"The other thing is that these are just fantasies. It doesn't really go to whether they cause distress, dysfunction, or result in action on a nonconsenting individual. So this doesn't really describe 'disorder' or 'pathology' ― it's just a flat description of fantasies," Dr Krueger added.

An interesting aspect of the study, however, is that it reveals the commonness of many fantasies.

"Many fantasies that one might suspect would be unusual are, in fact, endorsed by a significant portion of individuals. Yet this doesn't mean that these are pathological at all, it just means that people have them," said Dr Krueger.

"The only way that it becomes pathological is if [it involves] distress, dysfunction, or action on a nonconsenting person."

This would imply that there remains a gap in the body of knowledge on sexual fantasies.

"What's needed are studies involving epidemiological assessment of fantasies in the general population," said Dr Krueger.

Lack of Clarity

Noting a shift in the landscape of sexual fantasies, he added that "there are an increasing number of sexually atypical patterns of interest, fantasy, and behavior. These are, again, not pathological but variants."

"It's clear that the Internet is allowing for the development and expression of patterns of atypical sexual behavior. People that otherwise might have fantasies about...who knows...having sex with clowns or other strange things can all of a sudden hook up and connect with groups which present this and which express it," he added.

"I think that the Internet is really having a quite profound influence upon atypical patterns of sexual interest, particularly of atypical sexual interest...but it's entirely unknown if these are pathological or not."

This lack of clarity over current sexual mores and their relationship with pathologic behaviors forms part of a wider debate on the terms used in, and the role of, the Diagnostic and Statistical Manual of Mental Disorders (DSM-5) and the International Classification of Diseases (ICD-10).

Dr Joyal believes that in some ways, the definition of pathologic fantasies used in DSM-5 represents a backward step compared with previous versions.

"A sexual fantasy associated with distress or suffering or nonconsenting partners should definitely be considered as problematic (a disorder). However, contrarily to the ICD-10, the term paraphilia (para, outside the norms; philia, liking) is used in the DSM."

"The ICD term of sexual preference disorder is much better in my opinion because it implies that any preference could be problematic, not just the eight specified in the DSM.... Thus, if a gay man is distressed by his thoughts about an adult consenting women, he still has a problem, whatever the commonality of his fantasies. So why restrain the definition to so-called paraphilic themes?"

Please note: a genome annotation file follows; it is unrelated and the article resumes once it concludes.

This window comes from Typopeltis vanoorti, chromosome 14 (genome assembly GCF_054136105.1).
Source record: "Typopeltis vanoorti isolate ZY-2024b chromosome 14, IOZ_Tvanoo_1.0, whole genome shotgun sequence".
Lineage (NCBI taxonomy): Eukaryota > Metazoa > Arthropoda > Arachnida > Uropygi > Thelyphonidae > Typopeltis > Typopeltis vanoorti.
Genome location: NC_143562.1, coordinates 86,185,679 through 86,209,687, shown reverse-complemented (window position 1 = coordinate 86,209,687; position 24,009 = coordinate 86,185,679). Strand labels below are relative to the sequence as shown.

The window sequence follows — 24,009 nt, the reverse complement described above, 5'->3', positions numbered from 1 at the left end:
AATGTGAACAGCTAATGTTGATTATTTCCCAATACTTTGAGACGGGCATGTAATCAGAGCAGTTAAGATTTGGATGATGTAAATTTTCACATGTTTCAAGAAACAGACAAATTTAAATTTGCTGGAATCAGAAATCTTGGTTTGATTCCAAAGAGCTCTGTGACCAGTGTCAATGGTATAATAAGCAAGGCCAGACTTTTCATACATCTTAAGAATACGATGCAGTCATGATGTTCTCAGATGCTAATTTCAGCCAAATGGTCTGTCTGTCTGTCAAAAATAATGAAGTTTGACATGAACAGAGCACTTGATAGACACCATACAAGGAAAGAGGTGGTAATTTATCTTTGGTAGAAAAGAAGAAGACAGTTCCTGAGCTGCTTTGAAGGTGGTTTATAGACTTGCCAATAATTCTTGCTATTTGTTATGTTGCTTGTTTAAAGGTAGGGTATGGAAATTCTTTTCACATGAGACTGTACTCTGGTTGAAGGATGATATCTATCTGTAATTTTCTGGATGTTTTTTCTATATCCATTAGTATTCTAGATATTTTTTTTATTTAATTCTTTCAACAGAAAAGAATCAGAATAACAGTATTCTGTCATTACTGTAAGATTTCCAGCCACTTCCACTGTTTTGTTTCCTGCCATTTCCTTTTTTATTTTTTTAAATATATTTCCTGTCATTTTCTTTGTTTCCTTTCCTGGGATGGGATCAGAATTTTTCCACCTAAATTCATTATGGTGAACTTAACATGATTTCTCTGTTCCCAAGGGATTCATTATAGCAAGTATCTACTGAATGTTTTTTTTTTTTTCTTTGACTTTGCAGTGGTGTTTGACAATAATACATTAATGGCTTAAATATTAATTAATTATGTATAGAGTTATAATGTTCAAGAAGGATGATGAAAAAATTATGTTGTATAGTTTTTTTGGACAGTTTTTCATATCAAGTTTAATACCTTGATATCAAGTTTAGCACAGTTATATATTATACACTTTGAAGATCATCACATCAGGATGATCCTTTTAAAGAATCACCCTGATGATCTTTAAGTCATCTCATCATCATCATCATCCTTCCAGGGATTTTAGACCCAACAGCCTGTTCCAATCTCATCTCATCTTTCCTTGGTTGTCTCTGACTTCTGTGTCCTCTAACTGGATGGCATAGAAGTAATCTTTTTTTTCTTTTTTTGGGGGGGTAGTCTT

Divergent Opinions

Furthermore, the lack of knowledge over the commonness of sexual fantasies has hampered understanding of what constitutes pathologic behavior under the DSM-5.

"Again contrarily to the ICD-10, sexual fantasies, without any urge or behaviors, are sufficient to meet the criteria of paraphilia in the DSM, as long as they are intense and recurrent," Dr Joyal said. "But the ground on which it was decided that themes such as fetishism (high heels) and bondage (tying up a partner on the bed) were 'anomalous' (DSM-5) or 'uncommon' (DSM-IV) are never given in the text."

"According to the website of the next version of the ICD (ICD-11), the authors are seriously considering following the DSM-5 on many aspects of the new paraphilia chapter. I would suggest doing the exact opposite," he added.

However, Dr Krueger takes a different view. "I think that the ICD-10 manual, and I have been involved in drafting new definitions for ICD-11, pathologizes any sexual behavior which is preferential."

"There's been a lot of complaint and criticism of the ICD-10 because anything that's preferential is considered pathological, so to speak, whereas in the DSM, sexual fantasies have to be distressing, severely distressing, or causing impairment in function, or have to result in activity involving a nonconsenting person or entity."

"I think that a lot of people generally feel...stigmatized by these diagnostic manuals. I think that the DSM tends to be less stigmatizing, and the ICD-11 will be likewise less stigmatizing," he added.

This study was sponsored in part by a team grant to the Groupe de Recherche sur les Agresseurs Sexuels (GRAS, Jean Proulx, director) from the Fonds de Recherche Québécois sur la Société et la Culture (FRQSC). Dr Joyal and Dr Kreuger report no relevant financial relationships.

J Sex Med. Published online October 30, 2014. Abstract


Comments on Medscape are moderated and should be professional in tone and on topic. You must declare any conflicts of interest related to your comments and responses. Please see our Commenting Guide for further information. We reserve the right to remove posts at our sole discretion.